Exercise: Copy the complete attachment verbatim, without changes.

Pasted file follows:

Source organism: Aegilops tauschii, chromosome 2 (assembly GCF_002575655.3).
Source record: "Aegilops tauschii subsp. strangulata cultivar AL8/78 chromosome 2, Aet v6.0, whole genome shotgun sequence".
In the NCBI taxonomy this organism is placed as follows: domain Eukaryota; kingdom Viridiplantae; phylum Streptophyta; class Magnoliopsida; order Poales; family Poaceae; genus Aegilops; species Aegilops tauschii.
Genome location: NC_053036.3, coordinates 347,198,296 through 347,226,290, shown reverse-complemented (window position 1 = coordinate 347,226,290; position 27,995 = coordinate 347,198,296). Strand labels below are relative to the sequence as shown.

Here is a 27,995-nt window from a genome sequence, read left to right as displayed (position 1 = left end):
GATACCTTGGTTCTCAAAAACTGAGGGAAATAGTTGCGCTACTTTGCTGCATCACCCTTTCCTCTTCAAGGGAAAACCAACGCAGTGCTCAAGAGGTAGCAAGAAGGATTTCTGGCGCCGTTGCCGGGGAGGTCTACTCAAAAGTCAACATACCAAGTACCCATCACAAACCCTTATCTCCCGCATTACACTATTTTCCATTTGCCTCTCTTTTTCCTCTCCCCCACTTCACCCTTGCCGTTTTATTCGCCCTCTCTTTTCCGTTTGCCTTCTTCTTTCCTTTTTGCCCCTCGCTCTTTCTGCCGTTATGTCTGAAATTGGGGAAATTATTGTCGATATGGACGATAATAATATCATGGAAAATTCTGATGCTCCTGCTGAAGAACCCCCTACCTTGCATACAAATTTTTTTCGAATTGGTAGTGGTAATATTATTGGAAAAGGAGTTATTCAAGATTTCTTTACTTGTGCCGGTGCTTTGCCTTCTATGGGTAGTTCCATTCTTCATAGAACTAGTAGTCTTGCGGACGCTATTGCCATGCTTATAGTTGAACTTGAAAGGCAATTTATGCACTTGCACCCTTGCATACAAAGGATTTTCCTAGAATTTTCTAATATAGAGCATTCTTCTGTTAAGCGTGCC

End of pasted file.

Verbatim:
Source organism: Aegilops tauschii, chromosome 2 (assembly GCF_002575655.3).
Source record: "Aegilops tauschii subsp. strangulata cultivar AL8/78 chromosome 2, Aet v6.0, whole genome shotgun sequence".
In the NCBI taxonomy this organism is placed as follows: domain Eukaryota; kingdom Viridiplantae; phylum Streptophyta; class Magnoliopsida; order Poales; family Poaceae; genus Aegilops; species Aegilops tauschii.
Genome location: NC_053036.3, coordinates 347,198,296 through 347,226,290, shown reverse-complemented (window position 1 = coordinate 347,226,290; position 27,995 = coordinate 347,198,296). Strand labels below are relative to the sequence as shown.

Here is a 27,995-nt window from a genome sequence, read left to right as displayed (position 1 = left end):
GATACCTTGGTTCTCAAAAACTGAGGGAAATAGTTGCGCTACTTTGCTGCATCACCCTTTCCTCTTCAAGGGAAAACCAACGCAGTGCTCAAGAGGTAGCAAGAAGGATTTCTGGCGCCGTTGCCGGGGAGGTCTACTCAAAAGTCAACATACCAAGTACCCATCACAAACCCTTATCTCCCGCATTACACTATTTTCCATTTGCCTCTCTTTTTCCTCTCCCCCACTTCACCCTTGCCGTTTTATTCGCCCTCTCTTTTCCGTTTGCCTTCTTCTTTCCTTTTTGCCCCTCGCTCTTTCTGCCGTTATGTCTGAAATTGGGGAAATTATTGTCGATATGGACGATAATAATATCATGGAAAATTCTGATGCTCCTGCTGAAGAACCCCCTACCTTGCATACAAATTTTTTTCGAATTGGTAGTGGTAATATTATTGGAAAAGGAGTTATTCAAGATTTCTTTACTTGTGCCGGTGCTTTGCCTTCTATGGGTAGTTCCATTCTTCATAGAACTAGTAGTCTTGCGGACGCTATTGCCATGCTTATAGTTGAACTTGAAAGGCAATTTATGCACTTGCACCCTTGCATACAAAGGATTTTCCTAGAATTTTCTAATATAGAGCATTCTTCTGTTAAGCGTGCC